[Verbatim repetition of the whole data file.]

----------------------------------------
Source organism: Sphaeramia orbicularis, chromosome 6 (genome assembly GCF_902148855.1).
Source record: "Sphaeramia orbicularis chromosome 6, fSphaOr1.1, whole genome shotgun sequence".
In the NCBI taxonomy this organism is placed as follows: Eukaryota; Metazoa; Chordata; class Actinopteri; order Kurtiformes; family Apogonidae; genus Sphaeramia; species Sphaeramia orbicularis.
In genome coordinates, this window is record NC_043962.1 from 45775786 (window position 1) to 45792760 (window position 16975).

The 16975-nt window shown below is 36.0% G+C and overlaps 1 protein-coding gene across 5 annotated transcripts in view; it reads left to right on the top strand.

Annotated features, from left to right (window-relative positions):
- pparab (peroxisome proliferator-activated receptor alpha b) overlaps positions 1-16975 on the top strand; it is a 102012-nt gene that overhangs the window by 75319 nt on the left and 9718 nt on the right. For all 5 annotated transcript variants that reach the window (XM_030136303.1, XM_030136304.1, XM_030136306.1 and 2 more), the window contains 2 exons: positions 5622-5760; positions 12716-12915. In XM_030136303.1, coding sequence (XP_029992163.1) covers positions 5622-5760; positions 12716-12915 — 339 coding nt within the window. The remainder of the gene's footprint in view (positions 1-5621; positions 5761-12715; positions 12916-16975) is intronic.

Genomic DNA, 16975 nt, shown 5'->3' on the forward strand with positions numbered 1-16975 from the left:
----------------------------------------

Source organism: Sphaeramia orbicularis, chromosome 6 (genome assembly GCF_902148855.1).
Source record: "Sphaeramia orbicularis chromosome 6, fSphaOr1.1, whole genome shotgun sequence".
In the NCBI taxonomy this organism is placed as follows: Eukaryota; Metazoa; Chordata; class Actinopteri; order Kurtiformes; family Apogonidae; genus Sphaeramia; species Sphaeramia orbicularis.
In genome coordinates, this window is record NC_043962.1 from 45775786 (window position 1) to 45792760 (window position 16975).

The 16975-nt window shown below is 36.0% G+C and overlaps 1 protein-coding gene across 5 annotated transcripts in view; it reads left to right on the top strand.

Annotated features, from left to right (window-relative positions):
- pparab (peroxisome proliferator-activated receptor alpha b) overlaps positions 1-16975 on the top strand; it is a 102012-nt gene that overhangs the window by 75319 nt on the left and 9718 nt on the right. For all 5 annotated transcript variants that reach the window (XM_030136303.1, XM_030136304.1, XM_030136306.1 and 2 more), the window contains 2 exons: positions 5622-5760; positions 12716-12915. In XM_030136303.1, coding sequence (XP_029992163.1) covers positions 5622-5760; positions 12716-12915 — 339 coding nt within the window. The remainder of the gene's footprint in view (positions 1-5621; positions 5761-12715; positions 12916-16975) is intronic.

Genomic DNA, 16975 nt, shown 5'->3' on the forward strand with positions numbered 1-16975 from the left: